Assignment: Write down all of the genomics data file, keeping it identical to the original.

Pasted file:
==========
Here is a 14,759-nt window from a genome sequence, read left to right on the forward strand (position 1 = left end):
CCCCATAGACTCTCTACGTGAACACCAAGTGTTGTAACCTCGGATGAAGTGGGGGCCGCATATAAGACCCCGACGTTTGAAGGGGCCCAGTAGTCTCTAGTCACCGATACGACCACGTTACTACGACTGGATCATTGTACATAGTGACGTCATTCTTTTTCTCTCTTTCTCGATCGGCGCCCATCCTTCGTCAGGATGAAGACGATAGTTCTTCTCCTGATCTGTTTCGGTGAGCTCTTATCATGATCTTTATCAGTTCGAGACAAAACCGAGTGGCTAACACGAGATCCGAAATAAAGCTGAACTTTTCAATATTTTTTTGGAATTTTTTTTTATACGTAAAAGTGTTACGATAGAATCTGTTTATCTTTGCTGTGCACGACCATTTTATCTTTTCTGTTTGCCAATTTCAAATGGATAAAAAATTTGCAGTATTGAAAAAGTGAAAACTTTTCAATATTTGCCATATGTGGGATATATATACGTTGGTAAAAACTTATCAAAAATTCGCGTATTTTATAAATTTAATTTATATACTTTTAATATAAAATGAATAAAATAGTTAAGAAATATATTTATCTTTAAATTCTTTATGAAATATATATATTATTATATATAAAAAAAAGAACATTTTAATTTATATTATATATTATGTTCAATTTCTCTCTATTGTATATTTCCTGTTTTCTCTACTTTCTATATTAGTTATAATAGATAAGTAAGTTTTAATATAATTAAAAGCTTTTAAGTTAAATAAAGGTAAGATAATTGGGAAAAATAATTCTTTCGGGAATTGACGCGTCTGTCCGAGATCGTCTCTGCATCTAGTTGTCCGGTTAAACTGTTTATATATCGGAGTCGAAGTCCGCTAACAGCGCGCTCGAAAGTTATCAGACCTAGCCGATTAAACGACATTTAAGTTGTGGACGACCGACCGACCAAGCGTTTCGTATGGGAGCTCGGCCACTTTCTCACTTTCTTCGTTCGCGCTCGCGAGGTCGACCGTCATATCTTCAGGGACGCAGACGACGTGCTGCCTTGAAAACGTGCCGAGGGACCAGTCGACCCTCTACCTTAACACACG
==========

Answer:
Here is a 14,759-nt window from a genome sequence, read left to right on the forward strand (position 1 = left end):
CCCCATAGACTCTCTACGTGAACACCAAGTGTTGTAACCTCGGATGAAGTGGGGGCCGCATATAAGACCCCGACGTTTGAAGGGGCCCAGTAGTCTCTAGTCACCGATACGACCACGTTACTACGACTGGATCATTGTACATAGTGACGTCATTCTTTTTCTCTCTTTCTCGATCGGCGCCCATCCTTCGTCAGGATGAAGACGATAGTTCTTCTCCTGATCTGTTTCGGTGAGCTCTTATCATGATCTTTATCAGTTCGAGACAAAACCGAGTGGCTAACACGAGATCCGAAATAAAGCTGAACTTTTCAATATTTTTTTGGAATTTTTTTTTATACGTAAAAGTGTTACGATAGAATCTGTTTATCTTTGCTGTGCACGACCATTTTATCTTTTCTGTTTGCCAATTTCAAATGGATAAAAAATTTGCAGTATTGAAAAAGTGAAAACTTTTCAATATTTGCCATATGTGGGATATATATACGTTGGTAAAAACTTATCAAAAATTCGCGTATTTTATAAATTTAATTTATATACTTTTAATATAAAATGAATAAAATAGTTAAGAAATATATTTATCTTTAAATTCTTTATGAAATATATATATTATTATATATAAAAAAAAGAACATTTTAATTTATATTATATATTATGTTCAATTTCTCTCTATTGTATATTTCCTGTTTTCTCTACTTTCTATATTAGTTATAATAGATAAGTAAGTTTTAATATAATTAAAAGCTTTTAAGTTAAATAAAGGTAAGATAATTGGGAAAAATAATTCTTTCGGGAATTGACGCGTCTGTCCGAGATCGTCTCTGCATCTAGTTGTCCGGTTAAACTGTTTATATATCGGAGTCGAAGTCCGCTAACAGCGCGCTCGAAAGTTATCAGACCTAGCCGATTAAACGACATTTAAGTTGTGGACGACCGACCGACCAAGCGTTTCGTATGGGAGCTCGGCCACTTTCTCACTTTCTTCGTTCGCGCTCGCGAGGTCGACCGTCATATCTTCAGGGACGCAGACGACGTGCTGCCTTGAAAACGTGCCGAGGGACCAGTCGACCCTCTACCTTAACACACG